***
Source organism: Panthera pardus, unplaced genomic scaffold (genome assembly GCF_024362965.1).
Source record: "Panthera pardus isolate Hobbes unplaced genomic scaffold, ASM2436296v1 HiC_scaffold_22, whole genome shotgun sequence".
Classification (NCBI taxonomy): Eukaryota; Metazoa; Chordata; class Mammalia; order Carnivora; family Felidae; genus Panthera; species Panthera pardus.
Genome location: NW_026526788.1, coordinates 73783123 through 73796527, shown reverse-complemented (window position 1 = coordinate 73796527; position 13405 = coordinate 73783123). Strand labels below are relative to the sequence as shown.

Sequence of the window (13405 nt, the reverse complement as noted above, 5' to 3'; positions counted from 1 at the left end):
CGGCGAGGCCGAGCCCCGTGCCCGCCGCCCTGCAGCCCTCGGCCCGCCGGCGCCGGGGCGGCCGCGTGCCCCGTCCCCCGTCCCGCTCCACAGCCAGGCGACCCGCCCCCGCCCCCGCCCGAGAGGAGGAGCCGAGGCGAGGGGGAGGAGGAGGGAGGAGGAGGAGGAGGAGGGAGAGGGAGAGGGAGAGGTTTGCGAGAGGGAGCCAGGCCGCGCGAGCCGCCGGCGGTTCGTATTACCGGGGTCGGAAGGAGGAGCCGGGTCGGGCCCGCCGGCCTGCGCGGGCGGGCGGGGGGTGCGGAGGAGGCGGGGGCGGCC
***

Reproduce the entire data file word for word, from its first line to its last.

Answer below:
Source organism: Panthera pardus, unplaced genomic scaffold (genome assembly GCF_024362965.1).
Source record: "Panthera pardus isolate Hobbes unplaced genomic scaffold, ASM2436296v1 HiC_scaffold_22, whole genome shotgun sequence".
Classification (NCBI taxonomy): Eukaryota; Metazoa; Chordata; class Mammalia; order Carnivora; family Felidae; genus Panthera; species Panthera pardus.
Genome location: NW_026526788.1, coordinates 73783123 through 73796527, shown reverse-complemented (window position 1 = coordinate 73796527; position 13405 = coordinate 73783123). Strand labels below are relative to the sequence as shown.

Sequence of the window (13405 nt, the reverse complement as noted above, 5' to 3'; positions counted from 1 at the left end):
CGGCGAGGCCGAGCCCCGTGCCCGCCGCCCTGCAGCCCTCGGCCCGCCGGCGCCGGGGCGGCCGCGTGCCCCGTCCCCCGTCCCGCTCCACAGCCAGGCGACCCGCCCCCGCCCCCGCCCGAGAGGAGGAGCCGAGGCGAGGGGGAGGAGGAGGGAGGAGGAGGAGGAGGAGGGAGAGGGAGAGGGAGAGGTTTGCGAGAGGGAGCCAGGCCGCGCGAGCCGCCGGCGGTTCGTATTACCGGGGTCGGAAGGAGGAGCCGGGTCGGGCCCGCCGGCCTGCGCGGGCGGGCGGGGGGTGCGGAGGAGGCGGGGGCGGCC